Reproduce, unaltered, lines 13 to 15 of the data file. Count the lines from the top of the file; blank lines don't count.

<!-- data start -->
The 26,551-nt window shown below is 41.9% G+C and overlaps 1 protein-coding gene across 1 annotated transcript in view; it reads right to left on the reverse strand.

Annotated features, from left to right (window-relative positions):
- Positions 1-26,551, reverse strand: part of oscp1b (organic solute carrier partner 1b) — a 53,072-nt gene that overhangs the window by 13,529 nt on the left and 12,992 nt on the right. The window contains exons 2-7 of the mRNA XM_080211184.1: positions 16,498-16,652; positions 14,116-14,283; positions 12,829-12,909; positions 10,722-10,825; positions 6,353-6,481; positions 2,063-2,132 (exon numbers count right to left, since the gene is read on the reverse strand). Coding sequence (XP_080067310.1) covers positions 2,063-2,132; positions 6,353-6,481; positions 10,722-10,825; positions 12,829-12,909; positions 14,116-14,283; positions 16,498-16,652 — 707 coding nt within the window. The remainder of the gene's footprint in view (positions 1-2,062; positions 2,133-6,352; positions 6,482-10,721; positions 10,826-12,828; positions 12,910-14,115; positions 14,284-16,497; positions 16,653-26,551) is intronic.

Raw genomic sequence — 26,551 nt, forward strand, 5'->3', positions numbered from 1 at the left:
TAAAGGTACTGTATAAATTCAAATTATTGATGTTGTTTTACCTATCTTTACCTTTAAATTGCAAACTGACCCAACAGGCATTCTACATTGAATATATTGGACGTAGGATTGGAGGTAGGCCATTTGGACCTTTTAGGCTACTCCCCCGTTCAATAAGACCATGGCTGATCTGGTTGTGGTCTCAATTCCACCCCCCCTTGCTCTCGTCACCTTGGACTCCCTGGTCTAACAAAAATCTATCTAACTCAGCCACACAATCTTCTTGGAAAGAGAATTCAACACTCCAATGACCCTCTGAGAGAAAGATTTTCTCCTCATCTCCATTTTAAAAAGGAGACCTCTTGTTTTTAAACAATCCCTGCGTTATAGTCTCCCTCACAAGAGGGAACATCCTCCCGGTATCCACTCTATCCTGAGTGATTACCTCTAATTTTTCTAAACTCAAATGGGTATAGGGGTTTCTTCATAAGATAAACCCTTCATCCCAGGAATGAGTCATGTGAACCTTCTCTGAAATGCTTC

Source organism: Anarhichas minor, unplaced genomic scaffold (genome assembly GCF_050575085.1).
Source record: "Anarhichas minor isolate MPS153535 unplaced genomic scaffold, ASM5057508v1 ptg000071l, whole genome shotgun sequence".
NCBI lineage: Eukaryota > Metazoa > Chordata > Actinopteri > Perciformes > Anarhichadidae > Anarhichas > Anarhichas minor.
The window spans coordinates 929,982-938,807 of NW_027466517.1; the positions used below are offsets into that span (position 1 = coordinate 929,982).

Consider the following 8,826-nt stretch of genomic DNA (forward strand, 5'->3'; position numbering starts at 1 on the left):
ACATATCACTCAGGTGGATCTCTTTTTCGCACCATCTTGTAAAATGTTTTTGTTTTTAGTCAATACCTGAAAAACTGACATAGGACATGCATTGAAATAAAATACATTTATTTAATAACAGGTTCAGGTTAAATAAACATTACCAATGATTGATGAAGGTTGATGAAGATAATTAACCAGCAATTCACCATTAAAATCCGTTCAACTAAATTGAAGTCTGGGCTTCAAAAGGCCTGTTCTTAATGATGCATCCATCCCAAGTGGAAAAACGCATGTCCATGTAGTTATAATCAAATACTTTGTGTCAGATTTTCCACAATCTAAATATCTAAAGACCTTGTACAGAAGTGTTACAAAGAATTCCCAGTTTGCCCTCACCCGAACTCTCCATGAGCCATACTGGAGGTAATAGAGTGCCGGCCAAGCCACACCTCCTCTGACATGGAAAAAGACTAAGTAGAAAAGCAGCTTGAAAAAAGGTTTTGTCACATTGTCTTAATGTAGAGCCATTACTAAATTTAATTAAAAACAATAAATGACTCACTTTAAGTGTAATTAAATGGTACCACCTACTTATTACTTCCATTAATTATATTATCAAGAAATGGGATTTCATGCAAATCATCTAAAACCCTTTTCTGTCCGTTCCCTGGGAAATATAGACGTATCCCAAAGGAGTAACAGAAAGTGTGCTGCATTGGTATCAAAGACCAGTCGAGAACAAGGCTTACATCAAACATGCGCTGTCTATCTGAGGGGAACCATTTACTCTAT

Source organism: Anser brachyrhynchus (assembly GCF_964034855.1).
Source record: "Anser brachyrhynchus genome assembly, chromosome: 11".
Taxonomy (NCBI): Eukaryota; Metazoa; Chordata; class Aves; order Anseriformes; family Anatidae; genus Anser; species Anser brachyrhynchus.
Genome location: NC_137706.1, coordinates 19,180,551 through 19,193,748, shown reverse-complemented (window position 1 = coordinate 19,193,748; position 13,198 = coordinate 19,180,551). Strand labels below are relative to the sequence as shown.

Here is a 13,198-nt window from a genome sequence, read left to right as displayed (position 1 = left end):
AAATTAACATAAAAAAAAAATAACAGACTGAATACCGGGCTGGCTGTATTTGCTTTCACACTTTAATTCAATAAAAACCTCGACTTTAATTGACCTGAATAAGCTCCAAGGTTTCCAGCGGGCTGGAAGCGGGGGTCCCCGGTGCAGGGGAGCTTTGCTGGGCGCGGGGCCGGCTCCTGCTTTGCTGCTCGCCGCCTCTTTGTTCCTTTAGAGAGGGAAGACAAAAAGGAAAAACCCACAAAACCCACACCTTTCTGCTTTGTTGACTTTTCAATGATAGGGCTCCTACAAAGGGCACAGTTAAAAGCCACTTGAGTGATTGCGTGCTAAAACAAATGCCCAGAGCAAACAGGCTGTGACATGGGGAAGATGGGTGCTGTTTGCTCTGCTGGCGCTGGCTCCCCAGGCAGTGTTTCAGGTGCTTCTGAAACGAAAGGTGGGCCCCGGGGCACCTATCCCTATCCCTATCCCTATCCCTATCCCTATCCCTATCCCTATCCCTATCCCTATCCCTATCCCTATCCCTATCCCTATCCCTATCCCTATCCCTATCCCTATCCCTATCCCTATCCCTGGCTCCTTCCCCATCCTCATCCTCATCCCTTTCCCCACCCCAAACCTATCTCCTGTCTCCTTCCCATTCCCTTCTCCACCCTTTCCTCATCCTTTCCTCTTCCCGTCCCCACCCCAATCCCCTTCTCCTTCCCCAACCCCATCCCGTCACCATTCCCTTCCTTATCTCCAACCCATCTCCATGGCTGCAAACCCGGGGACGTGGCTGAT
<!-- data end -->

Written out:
Source record: "Anser brachyrhynchus genome assembly, chromosome: 11".
Taxonomy (NCBI): Eukaryota; Metazoa; Chordata; class Aves; order Anseriformes; family Anatidae; genus Anser; species Anser brachyrhynchus.
Genome location: NC_137706.1, coordinates 19,180,551 through 19,193,748, shown reverse-complemented (window position 1 = coordinate 19,193,748; position 13,198 = coordinate 19,180,551). Strand labels below are relative to the sequence as shown.